LINDA GILL
Herzliya

Remembering Brother Andre

Sir, – Regarding Sunday’s canonization of Brother André Bessette of Montreal (“Pope canonizes first Australian saint,” October 18): With great joy I welcome sainthood for blessed Brother André of Montreal. He was a man rich in spiritual passion, humility, selfdenial and love for God and man.

Through his cheerful dedication to the poor, the unfortunate, the sick and the crippled, André taught us how to look with hope toward the future. Though poor in health, he healed thousands. When he died in 1937, a million people attended his wake and burial.

God makes saints and the church recognizes them. If God endows his creatures with heroic sanctity, then it well behooves believers and all men of good will to examine God’s message as revealed through the virtues of these select persons.

Today’s young people have a great desire to be heroic. Let them look to St. André.

PAUL KOKOSKI
Hamilton, Ontario

Lost his voice

Sir, – Jeff Barak says that “Labor needs a leader with a firm voice...” (“A new way for Labor?,” October 18). Is he referring to the same Isaac Herzog who somehow lacked any kind of voice and “pleaded the Fifth” when the investigative committee called on him to testify regarding the funding of Ehud Barak’s election campaign? Of course he objects to the loyalty oath. He chose not to speak under any kind of oath when called upon to testify.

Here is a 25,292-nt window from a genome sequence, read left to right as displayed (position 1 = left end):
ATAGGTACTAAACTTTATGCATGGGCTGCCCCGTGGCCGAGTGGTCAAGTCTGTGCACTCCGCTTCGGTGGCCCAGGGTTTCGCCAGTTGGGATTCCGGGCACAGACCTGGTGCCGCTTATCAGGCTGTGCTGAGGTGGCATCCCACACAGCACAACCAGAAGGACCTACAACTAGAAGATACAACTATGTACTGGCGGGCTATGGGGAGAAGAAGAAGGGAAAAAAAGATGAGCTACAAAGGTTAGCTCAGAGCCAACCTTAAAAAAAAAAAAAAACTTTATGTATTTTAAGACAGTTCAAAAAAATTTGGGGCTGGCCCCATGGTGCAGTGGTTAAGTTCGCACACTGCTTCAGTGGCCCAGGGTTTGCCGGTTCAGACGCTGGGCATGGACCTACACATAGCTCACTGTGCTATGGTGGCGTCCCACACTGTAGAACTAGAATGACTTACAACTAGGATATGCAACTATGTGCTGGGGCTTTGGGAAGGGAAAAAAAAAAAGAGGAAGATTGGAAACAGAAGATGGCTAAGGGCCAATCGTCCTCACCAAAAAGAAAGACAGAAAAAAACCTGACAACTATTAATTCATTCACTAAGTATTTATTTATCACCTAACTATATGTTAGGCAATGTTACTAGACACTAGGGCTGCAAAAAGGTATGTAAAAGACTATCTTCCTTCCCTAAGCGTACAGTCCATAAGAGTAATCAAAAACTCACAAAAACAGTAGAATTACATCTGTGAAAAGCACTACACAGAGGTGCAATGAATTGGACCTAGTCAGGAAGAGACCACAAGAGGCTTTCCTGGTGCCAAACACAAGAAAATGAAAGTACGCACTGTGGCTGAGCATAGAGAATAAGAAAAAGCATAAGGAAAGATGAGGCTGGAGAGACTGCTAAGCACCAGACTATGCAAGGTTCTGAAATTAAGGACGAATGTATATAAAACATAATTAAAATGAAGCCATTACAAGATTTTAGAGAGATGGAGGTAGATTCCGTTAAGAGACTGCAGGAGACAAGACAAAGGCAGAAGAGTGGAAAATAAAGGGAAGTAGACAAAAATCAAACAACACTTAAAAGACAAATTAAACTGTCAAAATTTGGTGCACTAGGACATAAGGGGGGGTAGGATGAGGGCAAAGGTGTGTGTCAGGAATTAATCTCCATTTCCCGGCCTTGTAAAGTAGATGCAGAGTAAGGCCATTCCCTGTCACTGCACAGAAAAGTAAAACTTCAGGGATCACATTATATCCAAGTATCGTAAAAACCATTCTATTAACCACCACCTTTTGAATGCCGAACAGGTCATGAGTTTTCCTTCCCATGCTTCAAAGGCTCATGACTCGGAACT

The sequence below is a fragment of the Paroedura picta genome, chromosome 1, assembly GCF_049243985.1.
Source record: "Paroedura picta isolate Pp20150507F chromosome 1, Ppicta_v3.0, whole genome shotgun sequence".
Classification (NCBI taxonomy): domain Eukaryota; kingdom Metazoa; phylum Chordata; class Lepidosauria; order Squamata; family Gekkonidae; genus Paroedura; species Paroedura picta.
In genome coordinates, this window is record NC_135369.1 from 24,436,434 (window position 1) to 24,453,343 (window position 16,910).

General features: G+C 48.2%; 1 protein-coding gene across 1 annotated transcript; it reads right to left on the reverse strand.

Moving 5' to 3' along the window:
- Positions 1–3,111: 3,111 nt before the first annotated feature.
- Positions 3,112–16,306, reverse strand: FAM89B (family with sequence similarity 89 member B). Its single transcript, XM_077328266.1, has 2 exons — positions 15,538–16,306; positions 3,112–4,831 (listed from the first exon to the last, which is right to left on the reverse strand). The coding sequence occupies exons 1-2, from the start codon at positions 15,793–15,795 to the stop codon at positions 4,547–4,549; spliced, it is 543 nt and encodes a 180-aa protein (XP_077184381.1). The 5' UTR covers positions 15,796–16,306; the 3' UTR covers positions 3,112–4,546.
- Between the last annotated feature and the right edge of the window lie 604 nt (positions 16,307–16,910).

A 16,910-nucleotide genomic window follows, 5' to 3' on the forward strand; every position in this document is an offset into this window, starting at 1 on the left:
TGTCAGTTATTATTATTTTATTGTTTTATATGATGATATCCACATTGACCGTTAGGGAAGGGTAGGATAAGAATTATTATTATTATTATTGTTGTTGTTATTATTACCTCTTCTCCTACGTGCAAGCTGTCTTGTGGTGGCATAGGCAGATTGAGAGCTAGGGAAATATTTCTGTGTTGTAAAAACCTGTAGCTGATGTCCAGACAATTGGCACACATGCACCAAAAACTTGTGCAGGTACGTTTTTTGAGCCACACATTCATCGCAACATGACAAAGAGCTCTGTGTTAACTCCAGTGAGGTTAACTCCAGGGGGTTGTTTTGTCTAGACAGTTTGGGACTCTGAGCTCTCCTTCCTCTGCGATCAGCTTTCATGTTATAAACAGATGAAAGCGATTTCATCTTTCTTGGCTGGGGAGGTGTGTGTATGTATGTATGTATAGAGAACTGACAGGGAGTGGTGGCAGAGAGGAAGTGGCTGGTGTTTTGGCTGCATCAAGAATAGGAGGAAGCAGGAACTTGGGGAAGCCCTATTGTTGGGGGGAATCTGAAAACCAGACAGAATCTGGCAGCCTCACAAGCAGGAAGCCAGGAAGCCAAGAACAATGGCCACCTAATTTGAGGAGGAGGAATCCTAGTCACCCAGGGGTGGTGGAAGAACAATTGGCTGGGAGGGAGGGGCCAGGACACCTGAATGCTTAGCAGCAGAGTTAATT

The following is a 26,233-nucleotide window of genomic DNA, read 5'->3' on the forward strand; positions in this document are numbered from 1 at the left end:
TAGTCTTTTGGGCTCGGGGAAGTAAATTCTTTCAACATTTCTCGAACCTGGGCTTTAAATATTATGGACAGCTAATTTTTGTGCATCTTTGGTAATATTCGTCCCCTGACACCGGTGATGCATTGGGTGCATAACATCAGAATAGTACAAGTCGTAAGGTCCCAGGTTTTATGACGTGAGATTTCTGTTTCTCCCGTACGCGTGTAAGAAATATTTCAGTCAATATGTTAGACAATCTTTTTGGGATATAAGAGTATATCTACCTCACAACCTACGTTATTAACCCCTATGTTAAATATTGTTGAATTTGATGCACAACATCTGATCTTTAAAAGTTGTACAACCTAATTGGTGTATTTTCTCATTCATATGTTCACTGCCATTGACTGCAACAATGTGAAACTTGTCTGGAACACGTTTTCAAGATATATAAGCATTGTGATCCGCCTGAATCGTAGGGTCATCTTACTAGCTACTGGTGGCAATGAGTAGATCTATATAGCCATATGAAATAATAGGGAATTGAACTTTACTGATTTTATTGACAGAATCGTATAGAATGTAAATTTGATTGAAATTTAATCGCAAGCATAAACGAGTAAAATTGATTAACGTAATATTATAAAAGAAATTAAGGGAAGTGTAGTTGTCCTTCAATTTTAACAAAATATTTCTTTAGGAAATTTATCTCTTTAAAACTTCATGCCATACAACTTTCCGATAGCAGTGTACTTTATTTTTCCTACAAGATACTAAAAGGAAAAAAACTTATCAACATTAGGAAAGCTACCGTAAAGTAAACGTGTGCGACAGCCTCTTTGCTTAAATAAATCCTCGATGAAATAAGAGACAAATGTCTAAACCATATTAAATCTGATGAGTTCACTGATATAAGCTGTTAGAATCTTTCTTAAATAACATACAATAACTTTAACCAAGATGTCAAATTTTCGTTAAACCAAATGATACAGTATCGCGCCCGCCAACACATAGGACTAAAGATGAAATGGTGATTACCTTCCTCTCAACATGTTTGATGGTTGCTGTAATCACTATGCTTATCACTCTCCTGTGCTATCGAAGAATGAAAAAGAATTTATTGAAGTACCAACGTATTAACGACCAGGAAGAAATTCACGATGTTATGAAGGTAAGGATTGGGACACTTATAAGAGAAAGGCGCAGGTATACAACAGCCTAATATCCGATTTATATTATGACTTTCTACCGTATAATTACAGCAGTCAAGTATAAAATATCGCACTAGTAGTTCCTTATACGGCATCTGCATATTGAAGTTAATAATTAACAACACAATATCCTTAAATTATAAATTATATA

MARCHAL KAPLAN
Jerusalem

Guarding the children

Sir, – I lived one kilometer from the Jordanian border at Kibbutz Neveh Ur during the 1977-1978 school year, teaching English in the regional high school at Kibbutz Neveh Eitan and the elementary school at Kibbutz Maoz Haim.

My students came from the neighboring kibbutzim as well as the moshavim. At that time, the border with Jordan was relatively quiet. Nevertheless, as a candidate for membership on the kibbutz, I had guard duty at night for a week. We had guards seven days a week at night.

On one occasion, six terrorists did infiltrate the country. I had fired my M1 rifle only 20 times at a pail before this incident. Still, I was to defend the children’s house with 100 children in it by myself, since the men were working in the fields and fish ponds.

The terrorists were found and arrested in the banana grove at Kibbutz Gesher, just 10 minutes from the children’s house in Neveh Ur.

That was a long time ago. I remember it as though it were yesterday.

How can Israel possibly allow an international force of foreign soldiers to guard that area?

YOEL NITZARIM

Skokie

Name the judge

Sir, – Although your editorial on the shamefully lenient sentence of the Eritrean murderer made excellent points, it was again an example of why the situation will never be fixed (“A punishment that doesn’t fit the crime,” September 26).

As a former Chicago criminal defense lawyer, I can assure you that had this occurred in America, the judge’s name would have been printed in every article in every newspaper discussing the murder. The prosecutors and defense attorneys would probably have been named as well.

This fosters an atmosphere of responsibility.

If a judge is one who is incompetent, obnoxious, overly lenient, or ridiculously harsh, there will be an outcry against him or her, and the chief judge will reassign that judge to small claims court or some other area where he will be less of a nuisance and danger.

When you fail to name the judge, you excuse his actions. He (or she) will never have to answer to anyone for the lenient sentence.

When this killer strikes again in five years, you will reprint the same editorial, and the political and judicial establishment will say, Oh, what a shame, but it’s not our fault.

DAVID GLEICHER
Jerusalem